On September 5, 2001, the Osama Bin Laden-led Al-Qaeda organization finalized the date for the most heinous terror attack of the century. The 9/11 attack shook the United States’ supremacy to its core by destroying its two most prestigious assets, the twin towers.

The attacks had a substantial economic impact on the United States and global markets. The New York Stock Exchange (NYSE) and the Nasdaq did not open for trading on Tuesday, September 11, 2001, in order to avoid a stock market meltdown.

When the market reopened, the Dow Jones Industrial Average (DJIA) fell 684 points, or 7.1 percent, to 8921, a record one-day point decline. The Dow Jones was down more than 14 percent at the close of trading that Friday, capping off a week that saw the biggest losses in NYSE history.

The S&P 500 Index fell 11.6 percent, while the Nasdaq Index fell 16 percent. During those five days of trading, an estimated $1.4 trillion in value was lost.

In the three months following the attacks, approximately 430,000 job months and $2.8 billion in wages were lost in New York City. The economic effects primarily impacted the economy’s export sectors.

The city’s GDP was estimated to have fallen by $27.3 billion in the final three months of 2001 and the entire year of 2002. In September 2001, the United States provided $11.2 billion in immediate assistance to the City of New York, followed by $10.5 billion in early 2002 for economic development and infrastructure needs.

When trading resumed, major stock sell-offs hit the airline and insurance sectors, as expected. American Airlines (AAL) and United Airlines (UAL) were the hardest hit, as their planes were hijacked for the terrorist attacks. The traders profited millions of dollars from their trades.

American Airlines’ stock fell 39 percent from a high of $29.70 per share on September 11 to a low of $18.00 per share on September 17. United Airlines dropped from $30.82 per share near the end of August to $17.50 per share at the end of September, a 42 percent drop.

According to reports, insurance companies eventually paid out $40 billion in 9/11-related claims. Warren Buffet’s Berkshire Hathaway was one of the biggest losers.

Terrorists profit from market speculation. Terrorists who have “inside information” about an impending attack buy financial derivatives before the attack and profit millions from subsequent market movements.

The number of put options on British Airways was four times normal on September 7, 2001. British Airways’ stock dropped 42% the following week. On United Airlines, 4 744 put options were purchased between September 6-7, which was six times the normal volume.

If 4000 of these options were purchased by terrorists with advanced knowledge of the impending attacks, these ‘insiders’ would have profited by nearly $5 million. On September 10, 4516 put options were purchased on American Airlines, which was 285 times normal volume. If 4000 of these options were purchased by ‘terrorist insiders,’ they would have made about $4 million.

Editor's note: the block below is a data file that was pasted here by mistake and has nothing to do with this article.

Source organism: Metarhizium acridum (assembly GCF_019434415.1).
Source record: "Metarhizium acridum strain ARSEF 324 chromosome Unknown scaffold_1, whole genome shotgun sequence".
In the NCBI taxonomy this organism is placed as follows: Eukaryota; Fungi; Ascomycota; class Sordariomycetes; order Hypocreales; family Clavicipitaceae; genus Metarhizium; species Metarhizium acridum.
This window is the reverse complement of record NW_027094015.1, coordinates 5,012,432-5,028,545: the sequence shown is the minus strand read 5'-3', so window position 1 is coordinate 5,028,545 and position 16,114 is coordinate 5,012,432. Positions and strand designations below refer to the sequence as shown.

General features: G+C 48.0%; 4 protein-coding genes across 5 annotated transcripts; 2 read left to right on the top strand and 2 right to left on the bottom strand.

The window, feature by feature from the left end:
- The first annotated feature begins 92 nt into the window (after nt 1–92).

According to the International Organization of Securities Commissions, the financial maneuverings that occurred in the days preceding 9/11 totaled several hundred million dollars, constituting “the most significant crime of insider trading ever committed.”

Despite the screaming evidence about insider trading in the options markets, the official 9/11 commission issued a statement that “Their extensive investigation has uncovered no evidence that anyone with advance knowledge of the attacks profited through securities transactions”.

For the next four years, extensive research was carried out in the academic circles to understand the peculiar behavior of the options markets prior to the terrorist attacks. The researchers took large sets of data and established the price activity of the stocks under normal circumstances. They called it the ‘baseline activity.

Dr. Hugh McDermott, senior lecturer in law enforcement at the Charles Sturt University (CSU) Australian Graduate School of Policing strongly disagrees with this finding

“This seems implausible, and this explanation overlooks some important facts. Short selling was up 11% on airlines due to the global downturn following the ‘dot com bust’, but it was up around 40% on United and American Airlines. Surges in call options on gold and oil were also not explained.

Dr. Hugh McDermott

The 9/11 Commission Report has been widely criticized, and academic quantitative studies have confirmed that there is evidence of unusual option market activity in the days preceding 9/11, consistent with investors trading on advance knowledge of the attacks.

As a result, 9/11 became the terror trade of the century. A small group of investors made huge private gains at the expense of public loss. People lost not only their lives but also their entire life savings.

compiled by MarketMoja

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